That helicopter never stood a chance. Bulky Jack Cayman leaped to its underside, fired missile ammunition by punching it, unloaded with the chain gun, and then utilized a piledriver to finish. That’s logic in Anarchy Reigns.
Of course, these moments come after a fight with a missile launching, electrified Kraken, or a timed race through a course littered with mutated humans. They’re fodder used to slow Cayman down, not much else. Cayman is a chaser, a bounty hunter in a world left reeling from nuclear warfare, most humans requiring mechanical body parts to function.
In this mixture is a narrative that clumsily tries to structure itself without any tonal discipline. Anarchy celebrates the pulverizing of deformed beings, and then expects emotion over a cemetery sequence dealing with the loss of a daughter. Cayman’s visit to a gravesite seconds after a fight with a gold-plated, self-admitted stereotype pimp is laughable.
If the name Jack Cayman is familiar, you’ve either played or followed the saga of Wii exclusive Mad World. Admitted or not via marketing, this is the sequel, minus the tough black-and-white art style. Intact though is the helicopter jacking, car throwing, weapon spearing violence. Heinous acts are dulled by a general lack of blood, so deformed is this rabid populace of the planet they’re bleeding purple.
The game is instantly familiar via a powerful, albeit loose combat system that ekes in enough substance to garner a pass. Brawls stretch across multiple selectable characters as the two-sided campaign runs on, serving as an unlock fest for the multiplayer.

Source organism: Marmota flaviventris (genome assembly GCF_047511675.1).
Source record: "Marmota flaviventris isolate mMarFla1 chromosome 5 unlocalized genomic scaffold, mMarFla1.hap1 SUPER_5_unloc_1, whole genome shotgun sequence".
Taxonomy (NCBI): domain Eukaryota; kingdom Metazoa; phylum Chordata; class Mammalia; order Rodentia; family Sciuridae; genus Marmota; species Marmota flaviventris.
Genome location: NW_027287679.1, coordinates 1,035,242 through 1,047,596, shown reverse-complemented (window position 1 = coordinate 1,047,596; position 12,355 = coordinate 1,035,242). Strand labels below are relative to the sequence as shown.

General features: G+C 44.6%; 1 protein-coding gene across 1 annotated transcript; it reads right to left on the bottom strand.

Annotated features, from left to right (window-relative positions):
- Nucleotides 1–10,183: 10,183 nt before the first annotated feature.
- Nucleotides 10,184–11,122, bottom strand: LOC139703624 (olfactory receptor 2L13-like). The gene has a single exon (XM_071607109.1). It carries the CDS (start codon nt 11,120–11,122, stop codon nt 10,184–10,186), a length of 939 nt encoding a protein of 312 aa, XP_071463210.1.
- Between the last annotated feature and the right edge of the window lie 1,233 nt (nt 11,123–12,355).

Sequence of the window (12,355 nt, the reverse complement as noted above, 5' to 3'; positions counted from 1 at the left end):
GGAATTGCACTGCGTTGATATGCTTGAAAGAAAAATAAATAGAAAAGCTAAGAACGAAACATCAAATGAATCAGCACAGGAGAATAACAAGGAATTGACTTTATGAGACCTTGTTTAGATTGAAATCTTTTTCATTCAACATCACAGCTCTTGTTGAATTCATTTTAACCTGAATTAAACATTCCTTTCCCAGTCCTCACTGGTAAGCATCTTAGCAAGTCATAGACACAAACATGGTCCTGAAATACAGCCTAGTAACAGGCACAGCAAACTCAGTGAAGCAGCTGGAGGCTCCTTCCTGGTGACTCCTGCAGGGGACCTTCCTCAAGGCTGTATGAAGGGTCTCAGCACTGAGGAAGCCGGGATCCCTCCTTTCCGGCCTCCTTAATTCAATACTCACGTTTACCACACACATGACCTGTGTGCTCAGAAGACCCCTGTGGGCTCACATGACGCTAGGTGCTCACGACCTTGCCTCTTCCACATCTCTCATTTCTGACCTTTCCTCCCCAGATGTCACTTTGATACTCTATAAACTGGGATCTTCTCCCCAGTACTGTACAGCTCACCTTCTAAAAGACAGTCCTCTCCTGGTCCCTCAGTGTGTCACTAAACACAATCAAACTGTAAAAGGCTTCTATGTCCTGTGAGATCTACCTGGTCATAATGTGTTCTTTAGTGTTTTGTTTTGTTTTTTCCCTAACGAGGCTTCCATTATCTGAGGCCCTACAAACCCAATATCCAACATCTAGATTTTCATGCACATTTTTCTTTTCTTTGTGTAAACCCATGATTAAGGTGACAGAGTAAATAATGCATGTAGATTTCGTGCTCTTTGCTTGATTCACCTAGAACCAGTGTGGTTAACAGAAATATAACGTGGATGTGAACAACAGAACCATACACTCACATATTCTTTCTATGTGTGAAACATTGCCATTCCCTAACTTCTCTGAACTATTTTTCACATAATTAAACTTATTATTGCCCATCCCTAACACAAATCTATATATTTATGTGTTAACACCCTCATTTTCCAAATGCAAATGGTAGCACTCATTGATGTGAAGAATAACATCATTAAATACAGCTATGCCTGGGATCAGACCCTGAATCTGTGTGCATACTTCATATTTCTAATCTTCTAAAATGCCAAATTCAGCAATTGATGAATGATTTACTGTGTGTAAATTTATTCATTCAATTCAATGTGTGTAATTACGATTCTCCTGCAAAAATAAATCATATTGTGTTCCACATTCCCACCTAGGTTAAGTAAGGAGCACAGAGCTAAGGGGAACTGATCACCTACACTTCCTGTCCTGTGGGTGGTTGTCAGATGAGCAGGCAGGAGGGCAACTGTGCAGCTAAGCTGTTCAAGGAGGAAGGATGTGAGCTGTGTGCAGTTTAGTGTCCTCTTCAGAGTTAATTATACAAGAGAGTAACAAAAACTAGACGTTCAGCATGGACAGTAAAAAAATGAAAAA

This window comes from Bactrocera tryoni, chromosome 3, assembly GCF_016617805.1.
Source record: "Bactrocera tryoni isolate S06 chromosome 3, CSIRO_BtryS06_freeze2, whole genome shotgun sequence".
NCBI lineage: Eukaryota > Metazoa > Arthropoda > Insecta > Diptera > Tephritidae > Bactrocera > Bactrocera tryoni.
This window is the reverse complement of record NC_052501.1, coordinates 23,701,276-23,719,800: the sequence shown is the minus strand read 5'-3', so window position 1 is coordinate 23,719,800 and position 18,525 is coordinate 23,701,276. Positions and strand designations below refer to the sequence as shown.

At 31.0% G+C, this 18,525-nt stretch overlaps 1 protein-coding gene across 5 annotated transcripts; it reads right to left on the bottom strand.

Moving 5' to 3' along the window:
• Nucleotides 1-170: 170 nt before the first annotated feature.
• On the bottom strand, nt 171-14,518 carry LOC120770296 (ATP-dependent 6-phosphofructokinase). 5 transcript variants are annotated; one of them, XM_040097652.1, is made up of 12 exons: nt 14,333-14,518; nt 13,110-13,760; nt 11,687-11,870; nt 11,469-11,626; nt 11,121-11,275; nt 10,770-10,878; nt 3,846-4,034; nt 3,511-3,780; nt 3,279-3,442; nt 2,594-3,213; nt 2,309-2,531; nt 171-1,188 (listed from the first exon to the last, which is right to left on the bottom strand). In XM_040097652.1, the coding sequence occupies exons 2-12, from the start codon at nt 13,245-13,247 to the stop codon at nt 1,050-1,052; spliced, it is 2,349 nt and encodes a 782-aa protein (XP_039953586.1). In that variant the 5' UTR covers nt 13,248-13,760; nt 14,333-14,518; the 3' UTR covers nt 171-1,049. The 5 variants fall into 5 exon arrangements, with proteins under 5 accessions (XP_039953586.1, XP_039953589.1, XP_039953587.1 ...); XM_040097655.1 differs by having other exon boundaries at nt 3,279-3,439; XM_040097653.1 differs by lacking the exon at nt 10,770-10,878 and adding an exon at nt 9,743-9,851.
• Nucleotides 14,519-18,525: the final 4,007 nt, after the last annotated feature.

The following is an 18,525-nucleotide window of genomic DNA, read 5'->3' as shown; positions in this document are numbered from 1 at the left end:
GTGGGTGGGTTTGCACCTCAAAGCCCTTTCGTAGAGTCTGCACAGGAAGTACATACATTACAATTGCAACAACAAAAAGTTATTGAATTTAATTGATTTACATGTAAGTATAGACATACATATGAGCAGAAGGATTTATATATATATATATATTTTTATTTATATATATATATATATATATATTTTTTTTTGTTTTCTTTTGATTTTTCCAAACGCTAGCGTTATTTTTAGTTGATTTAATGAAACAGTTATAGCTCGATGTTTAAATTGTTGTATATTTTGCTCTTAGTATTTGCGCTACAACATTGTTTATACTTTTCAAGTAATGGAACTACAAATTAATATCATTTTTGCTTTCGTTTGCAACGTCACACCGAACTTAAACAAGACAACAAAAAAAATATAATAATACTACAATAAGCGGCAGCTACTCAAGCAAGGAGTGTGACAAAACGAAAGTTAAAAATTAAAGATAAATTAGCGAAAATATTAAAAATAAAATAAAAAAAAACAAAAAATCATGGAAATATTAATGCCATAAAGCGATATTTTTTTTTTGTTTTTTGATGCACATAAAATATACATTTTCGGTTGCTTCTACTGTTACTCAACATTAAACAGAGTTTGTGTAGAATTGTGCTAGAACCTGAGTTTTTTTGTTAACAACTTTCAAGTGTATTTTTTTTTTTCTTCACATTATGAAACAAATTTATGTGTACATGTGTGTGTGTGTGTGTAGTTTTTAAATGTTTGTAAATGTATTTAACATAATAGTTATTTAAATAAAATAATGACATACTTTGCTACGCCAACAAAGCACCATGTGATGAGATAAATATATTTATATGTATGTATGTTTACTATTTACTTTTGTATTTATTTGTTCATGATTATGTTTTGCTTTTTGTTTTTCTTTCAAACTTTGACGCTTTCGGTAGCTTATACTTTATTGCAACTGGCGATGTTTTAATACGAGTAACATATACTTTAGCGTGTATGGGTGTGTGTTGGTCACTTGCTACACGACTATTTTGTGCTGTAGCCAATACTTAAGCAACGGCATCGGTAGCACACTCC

Anarchy Reigns, no matter the proficiency in duck/dodge/punch/throw combat, fails to find a structural groove. Much of the game is laid out over open worlds representing countries, these non-mission oriented sequences aimless short of scoring. The goal is gain points, unlocking the next side quest or story bit. Scoring poorly within the mission means spending time replaying for better rewards, or grinding it out in street chaos until the next stage icon appears. The “open” world has little reason to exist outside of acting as time filler.
Often stunted, the title will wear itself down despite wisely limiting itself in mission length, cheeky dialogue told through talking head models that barely understand the basic concepts of narrative delivery. Anarchy Reigns will tire itself out if you’re an under performer, although you’ll gloss over the thick of the energy sap if you are gaining platinum scoring runs in each mission.
The game sells itself on its title, total anarchy celebrated through nonsense such as random aerial bombing runs, black holes, rogue vehicles, and poison gas. What little these events add to the experience they more than chip away at the whole. In the midst of battling crowds of varied foes, you’ll also be contending with an erratic camera and scattered level design. Finding exists or platforms needed to access basic progression can often be a chore as Anarchy continues to shovel in lackeys from the nether regions of the title’s code.
Augmented with metal fists or high-priced machinery for the rich, the uncontrolled chaos of online versus combat – across an array of modes that seem odd for a melee fighter – will appeal to a small swatch of the community looking for something new. While the odd third-person shooting will appear via power-up guns, much of the insane pacing is derived from fisticuffs. Teams plow into each other, seeking explosive debris, cars to throw, or sneaky combos to execute. Although similar to Capcom’s Power Stone offerings, Anarchy is missing the sense of control. It is too wild and too haphazard to truly enjoy.
Selling itself by being sexy with an edge, Anarchy Reigns succumbs to its overbearing weirdness and purposeful lack of cohesion. Splattering punks with metal fists has its delirious charms until it crumbles under its own anarchist attitude.